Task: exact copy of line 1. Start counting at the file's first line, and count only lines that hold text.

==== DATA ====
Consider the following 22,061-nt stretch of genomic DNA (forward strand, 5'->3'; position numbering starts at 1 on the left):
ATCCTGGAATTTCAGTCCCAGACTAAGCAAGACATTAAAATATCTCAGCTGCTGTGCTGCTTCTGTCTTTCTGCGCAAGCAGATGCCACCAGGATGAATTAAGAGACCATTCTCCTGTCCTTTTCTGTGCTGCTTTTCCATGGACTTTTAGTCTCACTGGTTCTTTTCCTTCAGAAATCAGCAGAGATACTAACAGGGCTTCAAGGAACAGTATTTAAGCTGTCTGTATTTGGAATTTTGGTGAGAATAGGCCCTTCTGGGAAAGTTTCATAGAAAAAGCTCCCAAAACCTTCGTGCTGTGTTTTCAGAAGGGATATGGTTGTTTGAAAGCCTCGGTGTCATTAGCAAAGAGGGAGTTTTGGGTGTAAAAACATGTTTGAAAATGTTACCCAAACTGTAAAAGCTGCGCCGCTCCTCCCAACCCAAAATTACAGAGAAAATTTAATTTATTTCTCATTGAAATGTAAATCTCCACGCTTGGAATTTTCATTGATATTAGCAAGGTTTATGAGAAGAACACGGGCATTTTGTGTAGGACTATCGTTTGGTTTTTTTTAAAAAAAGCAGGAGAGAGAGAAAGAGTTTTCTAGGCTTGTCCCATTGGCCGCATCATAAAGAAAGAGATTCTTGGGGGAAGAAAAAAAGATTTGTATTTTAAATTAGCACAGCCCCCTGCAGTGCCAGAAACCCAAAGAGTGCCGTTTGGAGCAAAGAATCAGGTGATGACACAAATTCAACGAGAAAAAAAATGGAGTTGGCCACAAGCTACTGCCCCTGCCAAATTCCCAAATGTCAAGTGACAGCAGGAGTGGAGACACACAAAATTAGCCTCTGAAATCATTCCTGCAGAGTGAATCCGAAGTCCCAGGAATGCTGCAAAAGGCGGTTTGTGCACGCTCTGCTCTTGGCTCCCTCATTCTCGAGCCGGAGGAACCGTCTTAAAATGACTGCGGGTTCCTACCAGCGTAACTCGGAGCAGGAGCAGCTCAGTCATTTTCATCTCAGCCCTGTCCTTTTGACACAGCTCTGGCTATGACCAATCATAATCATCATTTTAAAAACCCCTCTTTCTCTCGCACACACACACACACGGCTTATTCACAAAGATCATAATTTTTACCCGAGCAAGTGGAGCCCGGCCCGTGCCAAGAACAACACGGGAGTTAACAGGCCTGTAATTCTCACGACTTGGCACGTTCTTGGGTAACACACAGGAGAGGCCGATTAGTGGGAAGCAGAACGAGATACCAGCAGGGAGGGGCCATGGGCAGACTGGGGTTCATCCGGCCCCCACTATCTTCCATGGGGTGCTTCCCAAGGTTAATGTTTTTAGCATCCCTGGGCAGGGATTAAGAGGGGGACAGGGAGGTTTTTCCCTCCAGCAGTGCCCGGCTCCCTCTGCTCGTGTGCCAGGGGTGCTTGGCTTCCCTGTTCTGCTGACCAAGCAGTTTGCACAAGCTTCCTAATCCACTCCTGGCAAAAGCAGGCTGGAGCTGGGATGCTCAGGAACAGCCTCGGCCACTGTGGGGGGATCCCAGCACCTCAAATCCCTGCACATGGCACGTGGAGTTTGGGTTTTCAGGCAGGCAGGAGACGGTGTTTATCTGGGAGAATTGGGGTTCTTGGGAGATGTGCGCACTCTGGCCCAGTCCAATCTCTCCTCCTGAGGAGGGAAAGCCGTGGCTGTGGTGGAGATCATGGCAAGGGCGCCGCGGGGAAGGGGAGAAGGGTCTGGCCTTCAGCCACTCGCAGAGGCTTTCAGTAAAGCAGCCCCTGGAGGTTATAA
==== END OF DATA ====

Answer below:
Consider the following 22,061-nt stretch of genomic DNA (forward strand, 5'->3'; position numbering starts at 1 on the left):